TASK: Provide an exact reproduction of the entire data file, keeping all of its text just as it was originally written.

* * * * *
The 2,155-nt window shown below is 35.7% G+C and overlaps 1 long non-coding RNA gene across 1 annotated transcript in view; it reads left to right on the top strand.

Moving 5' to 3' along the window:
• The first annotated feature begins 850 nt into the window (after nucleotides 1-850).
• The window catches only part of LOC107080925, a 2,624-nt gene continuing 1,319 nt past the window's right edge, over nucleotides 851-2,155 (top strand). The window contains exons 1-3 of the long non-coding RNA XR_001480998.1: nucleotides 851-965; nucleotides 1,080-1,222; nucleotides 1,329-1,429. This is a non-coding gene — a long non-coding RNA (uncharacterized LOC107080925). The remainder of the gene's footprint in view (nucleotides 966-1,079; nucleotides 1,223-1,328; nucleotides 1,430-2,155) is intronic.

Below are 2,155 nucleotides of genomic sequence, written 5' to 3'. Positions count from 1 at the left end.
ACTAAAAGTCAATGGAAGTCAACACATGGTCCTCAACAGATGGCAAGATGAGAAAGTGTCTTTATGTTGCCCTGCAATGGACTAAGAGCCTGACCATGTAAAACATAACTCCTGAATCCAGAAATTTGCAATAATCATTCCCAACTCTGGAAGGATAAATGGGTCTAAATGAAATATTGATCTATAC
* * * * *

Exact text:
The 2,155-nt window shown below is 35.7% G+C and overlaps 1 long non-coding RNA gene across 1 annotated transcript in view; it reads left to right on the top strand.

Moving 5' to 3' along the window:
• The first annotated feature begins 850 nt into the window (after nucleotides 1-850).
• The window catches only part of LOC107080925, a 2,624-nt gene continuing 1,319 nt past the window's right edge, over nucleotides 851-2,155 (top strand). The window contains exons 1-3 of the long non-coding RNA XR_001480998.1: nucleotides 851-965; nucleotides 1,080-1,222; nucleotides 1,329-1,429. This is a non-coding gene — a long non-coding RNA (uncharacterized LOC107080925). The remainder of the gene's footprint in view (nucleotides 966-1,079; nucleotides 1,223-1,328; nucleotides 1,430-2,155) is intronic.

Below are 2,155 nucleotides of genomic sequence, written 5' to 3'. Positions count from 1 at the left end.
ACTAAAAGTCAATGGAAGTCAACACATGGTCCTCAACAGATGGCAAGATGAGAAAGTGTCTTTATGTTGCCCTGCAATGGACTAAGAGCCTGACCATGTAAAACATAACTCCTGAATCCAGAAATTTGCAATAATCATTCCCAACTCTGGAAGGATAAATGGGTCTAAATGAAATATTGATCTATAC